Connecticut Employment Law Blog Insight on Labor & Employment Developments for Connecticut Businesses

A Rare Look Into An Employee’s Duty of Loyalty to the Employer

Posted in Highlight, Human Resources (HR) Compliance

worker3After nine-plus years of writing about employment law in Connecticut, it’s getting to be pretty rare to find a topic that I haven’t at least touched upon, but here’s one: The Duty of Loyalty.

Indeed, a new Connecticut Supreme Court case is giving me the opportunity to do so.

The case arises from an employee who, while working for one employer, was secretly working as an independent contractor for a competitor.  The employer sued under a breach of the duty of loyalty claim.

The case, Wall Systems Inc. v. Pompa, officially released last week, can be downloaded here.

Lawyers will look at the case because it sets forth what types of damages are recoverable when a breach of a duty of loyalty claim is established.  In doing so, the court makes it clear that a trial court has some discretion in fashioning the appropriate remedy:

We agree with the plaintiff that the remedies of forfeiture of compensation paid by an employer, and disgorgement of amounts received from third parties, are available when an employer proves that its employee has breached his or her duty of loyalty, regardless of whether the employer has proven damages as a result of that breach. Nevertheless, the remedies are not mandatory upon the finding of a breach of the duty of loyalty, intentional or otherwise, but rather, are discretionary ones whose imposition is dependent upon the equities of the case at hand. Moreover, while certain factors, including harm to the employer, should not preclude a finding that the employee has committed a breach of the duty of loyalty, they nevertheless may be considered in the fashioning of a remedy. Here, because the trial court properly exercised its broad discretion when it awarded damages but declined to order forfeiture or disgorgement, we will not disturb its judgment on this basis.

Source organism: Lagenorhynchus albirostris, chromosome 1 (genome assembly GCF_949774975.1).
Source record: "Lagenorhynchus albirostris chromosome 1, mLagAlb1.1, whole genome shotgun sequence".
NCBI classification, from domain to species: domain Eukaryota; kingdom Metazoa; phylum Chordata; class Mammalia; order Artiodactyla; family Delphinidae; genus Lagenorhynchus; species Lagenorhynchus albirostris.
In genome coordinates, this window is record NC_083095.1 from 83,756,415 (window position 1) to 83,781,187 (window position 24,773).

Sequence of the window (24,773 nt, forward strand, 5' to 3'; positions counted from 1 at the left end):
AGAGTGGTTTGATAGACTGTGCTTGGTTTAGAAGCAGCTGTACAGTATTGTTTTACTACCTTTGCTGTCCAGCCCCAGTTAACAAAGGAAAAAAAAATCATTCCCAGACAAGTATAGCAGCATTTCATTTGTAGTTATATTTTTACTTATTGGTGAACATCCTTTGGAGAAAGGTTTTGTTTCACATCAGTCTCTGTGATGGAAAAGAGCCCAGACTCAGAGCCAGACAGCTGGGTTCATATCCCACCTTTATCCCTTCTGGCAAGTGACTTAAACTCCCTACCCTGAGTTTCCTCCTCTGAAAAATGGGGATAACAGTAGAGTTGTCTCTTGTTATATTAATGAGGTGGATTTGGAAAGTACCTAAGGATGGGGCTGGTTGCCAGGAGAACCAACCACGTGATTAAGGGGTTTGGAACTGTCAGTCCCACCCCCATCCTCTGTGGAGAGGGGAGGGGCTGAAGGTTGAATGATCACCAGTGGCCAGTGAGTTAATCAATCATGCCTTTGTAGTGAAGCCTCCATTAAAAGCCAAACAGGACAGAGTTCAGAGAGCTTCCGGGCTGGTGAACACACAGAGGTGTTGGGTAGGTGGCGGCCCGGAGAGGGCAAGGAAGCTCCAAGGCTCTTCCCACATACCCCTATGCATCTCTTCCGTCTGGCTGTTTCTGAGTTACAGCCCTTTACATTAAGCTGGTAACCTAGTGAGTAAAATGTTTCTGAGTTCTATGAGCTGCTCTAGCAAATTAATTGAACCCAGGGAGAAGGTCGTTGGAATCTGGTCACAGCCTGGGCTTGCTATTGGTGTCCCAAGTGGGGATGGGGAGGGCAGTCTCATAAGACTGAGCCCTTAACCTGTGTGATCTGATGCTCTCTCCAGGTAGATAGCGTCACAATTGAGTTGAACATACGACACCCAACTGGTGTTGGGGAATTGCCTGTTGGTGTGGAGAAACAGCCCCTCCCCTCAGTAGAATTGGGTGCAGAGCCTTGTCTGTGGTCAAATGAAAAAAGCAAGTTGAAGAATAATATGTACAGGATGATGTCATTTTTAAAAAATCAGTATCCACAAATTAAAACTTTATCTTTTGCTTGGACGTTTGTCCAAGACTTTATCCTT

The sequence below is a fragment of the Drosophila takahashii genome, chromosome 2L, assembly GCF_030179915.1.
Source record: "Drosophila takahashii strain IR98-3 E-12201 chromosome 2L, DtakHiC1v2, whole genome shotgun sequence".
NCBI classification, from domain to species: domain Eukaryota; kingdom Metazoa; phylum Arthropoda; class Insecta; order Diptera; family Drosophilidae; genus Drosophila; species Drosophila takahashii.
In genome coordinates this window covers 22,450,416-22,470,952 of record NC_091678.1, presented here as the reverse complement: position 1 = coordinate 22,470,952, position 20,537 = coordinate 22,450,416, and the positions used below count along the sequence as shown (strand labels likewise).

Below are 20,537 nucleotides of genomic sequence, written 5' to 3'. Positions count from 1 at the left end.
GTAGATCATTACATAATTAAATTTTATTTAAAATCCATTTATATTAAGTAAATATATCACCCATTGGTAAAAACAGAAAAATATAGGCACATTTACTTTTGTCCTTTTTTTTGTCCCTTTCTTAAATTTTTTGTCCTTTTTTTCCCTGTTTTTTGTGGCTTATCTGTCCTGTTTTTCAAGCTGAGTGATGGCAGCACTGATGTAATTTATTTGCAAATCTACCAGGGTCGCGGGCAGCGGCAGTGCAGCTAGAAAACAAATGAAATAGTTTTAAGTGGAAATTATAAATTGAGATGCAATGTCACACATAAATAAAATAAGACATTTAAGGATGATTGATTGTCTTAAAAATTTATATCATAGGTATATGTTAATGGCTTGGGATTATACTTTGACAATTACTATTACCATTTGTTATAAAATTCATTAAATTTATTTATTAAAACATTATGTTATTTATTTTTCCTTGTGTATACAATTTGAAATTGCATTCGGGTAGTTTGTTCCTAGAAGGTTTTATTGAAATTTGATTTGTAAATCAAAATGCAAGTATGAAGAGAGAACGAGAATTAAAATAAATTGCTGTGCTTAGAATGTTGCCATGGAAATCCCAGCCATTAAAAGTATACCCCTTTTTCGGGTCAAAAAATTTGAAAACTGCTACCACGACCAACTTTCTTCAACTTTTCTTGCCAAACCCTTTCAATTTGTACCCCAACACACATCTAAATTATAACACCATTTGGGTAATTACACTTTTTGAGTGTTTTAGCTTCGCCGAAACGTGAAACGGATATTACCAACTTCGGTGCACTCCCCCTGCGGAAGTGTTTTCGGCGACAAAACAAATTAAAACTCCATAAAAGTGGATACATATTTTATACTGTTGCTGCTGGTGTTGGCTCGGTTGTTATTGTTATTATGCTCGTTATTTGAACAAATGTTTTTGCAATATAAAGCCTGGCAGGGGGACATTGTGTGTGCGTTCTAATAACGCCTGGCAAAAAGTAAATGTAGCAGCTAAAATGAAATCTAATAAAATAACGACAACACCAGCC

But I think the more interesting point for companies is to understand the scope of the duty of loyalty.

In discussing the scope of this duty, the Connecticut Supreme Court reaffirmed principles that were last set forth in detail over 50 years ago in Town & Country House & Homes Service, Inc. v. Evans.  In that case, the court found an employee breached the duty of loyalty by soliciting employer’s customers for his own competing business while still working for the employer.

The court noted that an employee’s duty of loyalty includes “the duty not to compete … and the duty not to disclose confidential information”.  The court noted that this duty not to compete is during the employment relationship — not necessarily after — and is not dependent on the use of employer’s property of confidential information.

The court went on to say that the duty of loyalty “also includes the duty to refreain from acquiring material benefits from third parties in connection with transaction undertaken on the employer’s behalf.”  What does this mean? Essentially, it bars the collection of “secret commissions and kickbacks which might cause the employee to act at the expense or detriment of his or her employer”.

An employer may seek the forfeiture of an employee’s compensation for the period of disloyalty, but the court concludes that such a remedy is an equitable one and subject to the facts of the particular case.

But it’s always important to read the footnotes and here, in footnote 9, the Court inserted the notion that the duty of loyalty may not apply all employees.  “The scope of the duty of loyalty that an employee owes to an employer may vary with the nature of their relationship. Employees occupying a position of trust and confidence, for example, owe a higher duty than those performing low-level tasks.”

Still, the case is an excellent one for employers to keep in mind — particularly if the employer does not have restrictive covenants with its employees.  If the employees are engaging in competing work while still employed, the employer can use this case — and the theories behind it — to see the appropriate remedies.

With the appropriate employee, the employer can further strengthen its arguments, but including this in an employment agreement along with restrictive covenants.  In such a case, the court reminds parties that an employer could then terminate that agreement prematurely and seek recovery of damages directly attributable to the employee’s breach.

Employers should consider consulting with their favored outside counsel to see how this decision may apply to them.